This Wi-Fi system enables stronger connections in areas where cell tower coverage is limited, such as above seas and oceans. But because of the distance involved, latency problems may occur, reducing internet quality.

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Satellite Wi-Fi is of two types;

  1. Ku-Band, and
  2. Ka-Band.

The Ku-band utilizes higher frequencies than the Ku-band.

The Future of In-flight Wi-Fi

With technological developments, in-flight Wi-Fi is developing. In the future, there may be greater demand for free Wi-Fi onboard airplanes, just as there is on the ground. For many in the industry, the aspiration is ‘gate-to-gate’ connectivity, in which passengers have continuous internet access from departure to arrival.

“Passengers will get an experience akin to what is obtainable in their houses,” Peterson of Viasat said of upcoming in-flight Wi-Fi technologies.

Passengers are not the only ones that will benefit from this advancement. An interconnected aircraft enables aircrew to better service to its passengers. Immediate monetary transactions, detailed and timely flight transmissions ahead of arrival, and more individualized service for passengers are all possible with speedy, dependable internet access.

Conclusion

Over the last decade, in-flight Wi-Fi has evolved from low-performance broadband satellite-based systems to land-based systems and returned to high-performance satellite-based systems like Gogo’s 2Ku, GX Aviation, and Viasat’s third satellite installation.

As more airlines join the in-flight Wi-Fi trend, passengers expect free, speedy, and reliable internet connection for browsing, emailing, updating their social networks, streaming, and of course, business transactions.

Also, with the modern technologies cropping up via internet service providers, the sky is not necessarily the limit but rather the starting point.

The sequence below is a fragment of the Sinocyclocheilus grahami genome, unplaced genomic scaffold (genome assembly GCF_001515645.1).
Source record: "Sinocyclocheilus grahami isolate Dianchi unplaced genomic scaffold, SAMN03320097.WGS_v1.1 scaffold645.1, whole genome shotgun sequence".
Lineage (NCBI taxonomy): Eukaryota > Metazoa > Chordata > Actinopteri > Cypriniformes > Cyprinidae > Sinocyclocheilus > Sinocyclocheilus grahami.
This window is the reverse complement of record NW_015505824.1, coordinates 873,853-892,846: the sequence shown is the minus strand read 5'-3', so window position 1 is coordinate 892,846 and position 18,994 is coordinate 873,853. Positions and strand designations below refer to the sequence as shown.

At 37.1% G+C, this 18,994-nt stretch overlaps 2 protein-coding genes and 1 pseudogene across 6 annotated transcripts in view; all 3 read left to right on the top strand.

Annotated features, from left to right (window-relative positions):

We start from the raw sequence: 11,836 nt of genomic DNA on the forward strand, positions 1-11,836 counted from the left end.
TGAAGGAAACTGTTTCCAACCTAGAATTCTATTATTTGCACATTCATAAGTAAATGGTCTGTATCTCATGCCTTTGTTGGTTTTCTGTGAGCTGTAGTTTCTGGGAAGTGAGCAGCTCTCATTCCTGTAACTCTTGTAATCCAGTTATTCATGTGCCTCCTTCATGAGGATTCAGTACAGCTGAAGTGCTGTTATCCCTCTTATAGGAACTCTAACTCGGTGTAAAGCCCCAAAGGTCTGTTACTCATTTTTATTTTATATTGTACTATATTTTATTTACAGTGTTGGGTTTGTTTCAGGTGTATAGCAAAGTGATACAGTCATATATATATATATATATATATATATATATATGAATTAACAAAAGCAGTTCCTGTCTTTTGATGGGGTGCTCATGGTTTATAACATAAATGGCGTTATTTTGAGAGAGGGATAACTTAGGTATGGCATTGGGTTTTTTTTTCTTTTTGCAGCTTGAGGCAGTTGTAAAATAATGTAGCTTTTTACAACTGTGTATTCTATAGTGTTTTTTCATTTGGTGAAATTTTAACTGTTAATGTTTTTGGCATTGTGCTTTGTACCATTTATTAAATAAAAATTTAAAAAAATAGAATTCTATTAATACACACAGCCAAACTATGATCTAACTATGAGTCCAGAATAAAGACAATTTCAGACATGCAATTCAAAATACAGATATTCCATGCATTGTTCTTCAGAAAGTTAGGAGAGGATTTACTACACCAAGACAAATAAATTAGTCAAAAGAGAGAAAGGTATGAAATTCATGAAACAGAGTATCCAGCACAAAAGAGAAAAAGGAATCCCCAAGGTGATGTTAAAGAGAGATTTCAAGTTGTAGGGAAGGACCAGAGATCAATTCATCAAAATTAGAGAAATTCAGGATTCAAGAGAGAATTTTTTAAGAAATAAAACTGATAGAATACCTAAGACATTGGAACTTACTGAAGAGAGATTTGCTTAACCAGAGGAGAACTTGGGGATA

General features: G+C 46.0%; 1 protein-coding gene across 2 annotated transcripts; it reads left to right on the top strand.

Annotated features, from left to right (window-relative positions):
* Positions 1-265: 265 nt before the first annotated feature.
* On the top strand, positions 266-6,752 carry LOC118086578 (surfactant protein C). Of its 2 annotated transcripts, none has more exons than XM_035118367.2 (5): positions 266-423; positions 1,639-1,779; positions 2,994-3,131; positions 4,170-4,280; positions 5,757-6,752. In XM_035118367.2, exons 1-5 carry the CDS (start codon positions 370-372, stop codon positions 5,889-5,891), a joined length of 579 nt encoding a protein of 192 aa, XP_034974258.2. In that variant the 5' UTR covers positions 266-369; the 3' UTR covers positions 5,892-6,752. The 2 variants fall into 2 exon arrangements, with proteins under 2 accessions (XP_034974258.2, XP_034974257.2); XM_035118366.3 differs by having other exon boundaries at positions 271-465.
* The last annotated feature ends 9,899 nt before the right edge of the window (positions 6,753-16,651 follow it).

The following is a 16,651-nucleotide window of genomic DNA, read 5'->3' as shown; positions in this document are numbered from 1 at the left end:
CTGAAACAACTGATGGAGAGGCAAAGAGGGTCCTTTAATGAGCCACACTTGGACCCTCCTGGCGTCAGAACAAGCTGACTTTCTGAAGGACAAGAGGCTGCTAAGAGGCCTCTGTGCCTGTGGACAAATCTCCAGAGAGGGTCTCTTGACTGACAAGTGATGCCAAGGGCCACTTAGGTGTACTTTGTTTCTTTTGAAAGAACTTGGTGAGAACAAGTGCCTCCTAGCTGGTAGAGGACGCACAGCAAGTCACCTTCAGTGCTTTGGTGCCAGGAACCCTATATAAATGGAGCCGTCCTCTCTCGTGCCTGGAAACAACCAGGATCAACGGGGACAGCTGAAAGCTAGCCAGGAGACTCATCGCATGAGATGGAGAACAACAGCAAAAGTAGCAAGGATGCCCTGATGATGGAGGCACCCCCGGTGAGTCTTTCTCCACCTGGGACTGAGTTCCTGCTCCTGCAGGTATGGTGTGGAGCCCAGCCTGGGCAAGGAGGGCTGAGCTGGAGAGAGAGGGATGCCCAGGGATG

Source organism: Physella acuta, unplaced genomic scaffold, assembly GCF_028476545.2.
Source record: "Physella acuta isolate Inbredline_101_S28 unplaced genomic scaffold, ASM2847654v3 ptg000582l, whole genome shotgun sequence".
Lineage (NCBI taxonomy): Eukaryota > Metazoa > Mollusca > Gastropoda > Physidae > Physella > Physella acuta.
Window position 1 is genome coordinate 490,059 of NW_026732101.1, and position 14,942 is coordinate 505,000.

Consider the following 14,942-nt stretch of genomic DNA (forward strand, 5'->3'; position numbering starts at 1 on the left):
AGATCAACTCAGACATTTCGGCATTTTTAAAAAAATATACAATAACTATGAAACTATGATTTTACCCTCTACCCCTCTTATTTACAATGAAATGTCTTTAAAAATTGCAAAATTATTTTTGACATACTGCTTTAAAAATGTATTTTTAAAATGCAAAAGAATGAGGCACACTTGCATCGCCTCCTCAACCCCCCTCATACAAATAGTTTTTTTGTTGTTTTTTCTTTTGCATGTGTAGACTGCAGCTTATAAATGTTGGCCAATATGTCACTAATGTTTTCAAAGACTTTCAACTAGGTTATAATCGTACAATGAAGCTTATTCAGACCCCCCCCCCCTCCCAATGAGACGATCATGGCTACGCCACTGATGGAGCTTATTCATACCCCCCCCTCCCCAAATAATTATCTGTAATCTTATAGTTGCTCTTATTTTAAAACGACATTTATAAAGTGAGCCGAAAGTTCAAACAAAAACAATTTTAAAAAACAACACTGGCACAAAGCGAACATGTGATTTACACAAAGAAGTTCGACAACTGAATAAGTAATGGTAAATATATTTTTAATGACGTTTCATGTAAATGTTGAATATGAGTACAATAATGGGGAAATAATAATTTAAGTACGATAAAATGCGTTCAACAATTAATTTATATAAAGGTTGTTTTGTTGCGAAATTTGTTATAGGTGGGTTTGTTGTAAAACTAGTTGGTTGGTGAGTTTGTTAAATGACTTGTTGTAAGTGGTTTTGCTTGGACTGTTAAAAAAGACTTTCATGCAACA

Commonly Asked Questions

Is In-flight Wi-Fi Available On Airplanes?

Yes. Airlines now offer in-flight Wi-Fi onboard their fleets via internet service providers.

Do Airlines Offer Free In-flight Wi-Fi?

Yes. You can get free Wi-Fi from airlines like JetBlue, Qantas, and Lufthansa.

Can I Stream Videos On Airplanes?

Yes. You can stream videos onboard airplanes depending on the airline you are flying.

References

  • https://www.yourdictionary.com/in-flight-wi-fi
  • https://arstechnica.com/information-technology/2011/06/in-flight-internet-the-view-from-35000-feet-and-three-years/2/
  • https://technologyreviewer.com/how-does-airplane-wifi-work-history-of-inflight-wifi/
  • https://www.viasat.com/about/newsroom/blog/in-flight-wi-fi-origins/
  • https://scandinaviantraveler.com/en/aviation/onboard-wifi-when-the-skys-not-the-limit
  • https://www.key.aero/article/seamless-skies-complete-story-inflight-connectivity
  • https://www.businessinsider.com/how-airplane-wifi-works-2018-9?r=US&IR=T
  • https://www.thehindu.com/sci-tech/science/how-wifi-works-on-airplanes/article30999529.ece
  • https://www.viasat.com/about/newsroom/blog/100-years-in-the-making–the-evolution-of-inflight-entertainment/
  • https://www.phocuswire.com/10-years-on-airlines-begin-to-see-the-benefits-of-inflight-wifi
  • https://thepointsguy.co.uk/2015/11/how-in-flight-wi-fi-works/
  • https://upgradedpoints.com/travel/airlines/how-airplane-wi-fi-works/